Shavuot 2013 , 5773
Shavuot, the Feast of Weeks, Celebrates the Revelation at Sinai
The word "Shavuot" (Ashkenazi pronunciation"Shavuos") literally means "weeks". The holiday falls on the sixth of the month of Sivan, 50 days after the second night of Passover. Shavuot 2013 falls on Wednesday 15 May, 2013 (and Thursday 16 May, 2013 outside of Israel). There are at least five names commonly given to this holiday: Shavuot, the Feast of Weeks, Feast of the first fruits, the harvest festival, "Atzeret" (the "ending", Passover being the beginning), and the Festival of the Giving of the Torah, are all biblical names for the holiday.
The end of the Omer
We mentioned the Omer (Wave) offering on the discussion of Lag Baomer as the period of counting from the second night of Pesach for 50 days. The Omer is mandated biblically in Leviticus 23:9-14. This counting culminates in the holiday of Shavuot. During this time, the Children of Israel traveled in the desert, arriving at Mount Sinai. Shavuot celebrates the revelation at Mt. Sinai, the giving of the Torah to the Children of Israel.
Shavuot is mandated biblically in Leviticus 23:15-21. The laws and customs of Shavuot prayers are discussed in the Shulchan Aruch Orach Chaim 494. Various aspects of the holiday are discussed throughout the Talmud.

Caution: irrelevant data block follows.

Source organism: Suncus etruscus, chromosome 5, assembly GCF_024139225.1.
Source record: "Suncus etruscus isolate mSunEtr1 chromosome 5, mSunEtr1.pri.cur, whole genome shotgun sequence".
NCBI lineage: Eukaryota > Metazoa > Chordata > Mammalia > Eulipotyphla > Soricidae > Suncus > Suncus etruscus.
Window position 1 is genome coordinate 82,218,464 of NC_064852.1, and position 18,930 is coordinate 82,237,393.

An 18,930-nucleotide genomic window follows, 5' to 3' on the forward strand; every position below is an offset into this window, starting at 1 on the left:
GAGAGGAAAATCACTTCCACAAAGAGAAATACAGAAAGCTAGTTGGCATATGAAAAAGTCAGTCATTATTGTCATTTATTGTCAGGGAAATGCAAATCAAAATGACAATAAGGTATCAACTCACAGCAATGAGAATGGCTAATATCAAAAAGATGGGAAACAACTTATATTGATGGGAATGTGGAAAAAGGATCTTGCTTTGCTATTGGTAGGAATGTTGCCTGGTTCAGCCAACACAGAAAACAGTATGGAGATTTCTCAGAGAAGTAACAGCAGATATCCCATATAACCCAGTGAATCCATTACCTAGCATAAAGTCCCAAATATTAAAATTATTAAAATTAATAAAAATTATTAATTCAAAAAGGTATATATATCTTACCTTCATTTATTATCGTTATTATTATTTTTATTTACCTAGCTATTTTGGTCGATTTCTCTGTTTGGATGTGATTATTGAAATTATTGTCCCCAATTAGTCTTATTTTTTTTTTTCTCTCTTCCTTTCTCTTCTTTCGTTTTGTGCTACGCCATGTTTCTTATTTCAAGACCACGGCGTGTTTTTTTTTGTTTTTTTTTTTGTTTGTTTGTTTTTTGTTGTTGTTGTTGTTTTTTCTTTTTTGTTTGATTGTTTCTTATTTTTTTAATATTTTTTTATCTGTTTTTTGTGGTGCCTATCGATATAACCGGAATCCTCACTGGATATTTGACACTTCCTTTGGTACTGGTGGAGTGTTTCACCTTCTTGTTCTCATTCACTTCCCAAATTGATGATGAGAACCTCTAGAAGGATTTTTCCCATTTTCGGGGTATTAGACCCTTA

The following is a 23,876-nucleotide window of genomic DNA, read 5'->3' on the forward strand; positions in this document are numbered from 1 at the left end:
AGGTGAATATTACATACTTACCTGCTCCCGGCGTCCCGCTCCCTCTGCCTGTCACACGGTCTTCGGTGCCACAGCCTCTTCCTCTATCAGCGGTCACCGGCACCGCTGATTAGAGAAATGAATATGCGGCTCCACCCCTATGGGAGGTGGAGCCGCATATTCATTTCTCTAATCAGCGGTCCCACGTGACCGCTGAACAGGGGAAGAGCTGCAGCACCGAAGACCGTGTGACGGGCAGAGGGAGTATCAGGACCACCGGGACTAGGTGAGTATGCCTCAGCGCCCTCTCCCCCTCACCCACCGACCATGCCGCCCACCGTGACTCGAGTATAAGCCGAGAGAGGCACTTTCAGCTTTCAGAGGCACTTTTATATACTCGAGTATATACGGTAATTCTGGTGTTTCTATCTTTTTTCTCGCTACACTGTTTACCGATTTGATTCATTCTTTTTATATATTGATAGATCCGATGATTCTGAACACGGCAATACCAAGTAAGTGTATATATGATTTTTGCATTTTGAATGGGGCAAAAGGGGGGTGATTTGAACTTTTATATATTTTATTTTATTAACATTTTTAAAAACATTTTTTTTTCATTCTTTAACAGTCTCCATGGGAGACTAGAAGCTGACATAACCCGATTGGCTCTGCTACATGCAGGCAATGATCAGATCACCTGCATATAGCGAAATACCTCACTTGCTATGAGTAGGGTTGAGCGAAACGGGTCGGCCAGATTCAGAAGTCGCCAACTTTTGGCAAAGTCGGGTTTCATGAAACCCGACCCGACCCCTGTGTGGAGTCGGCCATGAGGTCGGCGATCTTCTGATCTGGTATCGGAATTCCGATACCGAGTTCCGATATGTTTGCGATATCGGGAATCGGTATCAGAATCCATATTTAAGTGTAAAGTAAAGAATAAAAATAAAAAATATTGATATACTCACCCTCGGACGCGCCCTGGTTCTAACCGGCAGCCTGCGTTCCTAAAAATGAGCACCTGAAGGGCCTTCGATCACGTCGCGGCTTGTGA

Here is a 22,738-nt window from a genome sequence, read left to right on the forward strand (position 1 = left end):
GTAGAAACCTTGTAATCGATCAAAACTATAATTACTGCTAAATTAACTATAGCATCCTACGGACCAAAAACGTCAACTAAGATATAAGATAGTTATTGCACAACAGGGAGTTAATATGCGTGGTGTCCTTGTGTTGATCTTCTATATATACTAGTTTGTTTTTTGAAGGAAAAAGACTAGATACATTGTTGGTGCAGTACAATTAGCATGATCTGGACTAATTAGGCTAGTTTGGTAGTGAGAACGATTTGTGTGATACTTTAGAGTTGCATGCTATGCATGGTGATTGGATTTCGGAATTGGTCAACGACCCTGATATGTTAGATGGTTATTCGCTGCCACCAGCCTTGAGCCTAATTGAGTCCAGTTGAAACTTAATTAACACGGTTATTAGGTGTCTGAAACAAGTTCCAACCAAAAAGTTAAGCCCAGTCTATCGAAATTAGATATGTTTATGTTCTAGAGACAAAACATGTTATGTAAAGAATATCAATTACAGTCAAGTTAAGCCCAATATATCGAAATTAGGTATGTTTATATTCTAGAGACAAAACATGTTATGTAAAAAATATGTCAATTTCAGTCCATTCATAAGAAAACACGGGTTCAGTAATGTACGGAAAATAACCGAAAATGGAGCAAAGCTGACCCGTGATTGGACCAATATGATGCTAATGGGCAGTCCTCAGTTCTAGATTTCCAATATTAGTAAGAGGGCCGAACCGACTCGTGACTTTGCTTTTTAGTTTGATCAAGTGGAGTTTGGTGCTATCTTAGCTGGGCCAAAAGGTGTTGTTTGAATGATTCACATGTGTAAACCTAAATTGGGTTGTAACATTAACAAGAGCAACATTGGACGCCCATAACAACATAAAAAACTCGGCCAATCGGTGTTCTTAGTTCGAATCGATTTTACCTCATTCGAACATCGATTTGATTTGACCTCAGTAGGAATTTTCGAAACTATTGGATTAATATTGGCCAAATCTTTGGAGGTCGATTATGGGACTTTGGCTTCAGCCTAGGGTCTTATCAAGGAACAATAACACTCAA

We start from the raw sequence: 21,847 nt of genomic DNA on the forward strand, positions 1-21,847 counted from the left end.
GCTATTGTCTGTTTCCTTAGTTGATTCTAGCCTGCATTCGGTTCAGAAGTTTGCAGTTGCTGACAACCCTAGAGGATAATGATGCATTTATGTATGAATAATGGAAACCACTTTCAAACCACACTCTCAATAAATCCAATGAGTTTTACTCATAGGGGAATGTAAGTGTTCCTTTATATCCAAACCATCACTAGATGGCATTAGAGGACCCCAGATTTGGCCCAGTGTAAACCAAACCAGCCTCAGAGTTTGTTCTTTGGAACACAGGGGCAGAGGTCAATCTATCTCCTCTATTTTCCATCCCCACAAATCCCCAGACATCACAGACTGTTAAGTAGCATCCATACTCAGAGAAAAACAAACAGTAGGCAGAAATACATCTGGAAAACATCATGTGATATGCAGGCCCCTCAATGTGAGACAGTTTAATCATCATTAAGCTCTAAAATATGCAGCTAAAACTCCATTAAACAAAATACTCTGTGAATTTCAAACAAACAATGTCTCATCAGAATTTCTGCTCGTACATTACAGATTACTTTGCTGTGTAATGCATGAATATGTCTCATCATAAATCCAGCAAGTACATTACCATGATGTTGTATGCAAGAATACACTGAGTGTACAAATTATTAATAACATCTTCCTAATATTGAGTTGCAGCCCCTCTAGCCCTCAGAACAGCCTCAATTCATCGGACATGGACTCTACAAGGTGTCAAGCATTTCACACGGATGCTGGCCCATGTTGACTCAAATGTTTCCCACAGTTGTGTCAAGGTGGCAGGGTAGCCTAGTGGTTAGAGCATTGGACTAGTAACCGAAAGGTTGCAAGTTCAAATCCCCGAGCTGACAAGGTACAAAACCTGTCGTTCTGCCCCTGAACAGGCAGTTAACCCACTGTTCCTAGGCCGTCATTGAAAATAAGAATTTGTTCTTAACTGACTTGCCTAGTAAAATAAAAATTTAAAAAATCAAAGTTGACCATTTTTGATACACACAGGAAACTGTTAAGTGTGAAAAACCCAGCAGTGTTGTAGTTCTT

Shavuot Customs and Traditions
Some of the more popular customs for Shavuot include:
- Tikkun Leyl Shavuot -- This custom was established by the Kabbalists in order to learn all night. The Tikkun itself contains readings from the Written Torah, the Oral Torah, and selections from the Zohar, as well as an abbreviated rendition of the 613 Commandments.
- Eating Dairy -- Many reasons are given for this custom.
- The Sefer Hataamim states that the day Moses was drawn from the Nile was the 6th of Sivan (the same day as the holiday of Shavuot). As a baby, he refused to nurse from any but a Hebrew woman. In honor of this, we serve dairy on Shavuot.
- The Geulat Yisrael states that once the Torah was given at Mount Sinai, the laws of kosher slaughtering were to be obeyed. This rendered all their utensils unusable, and so they had to feast on dairy products.
- The Taamei Minhagim states that before the giving of the Torah, the Children of Israel actually refrained from eating dairy products for fear that milk was forbidden to anyone following the Noahide law against eating the "limb" of a living animal. Once the Torah was given, they could enjoy dairy freely.
- The numerical equivalent (gematria) of "chalav" (milk in Hebrew) is 40 (8+30+2). This represents the 40 days which Moses spent on Mount Sinai.
- Decorating with flowers and grasses -- Customarily the synagogue is decorated with flowers and grasses, but also the home. This represents the miraculous flowering at Mount Sinai as related in the exegetical (Midrash) texts.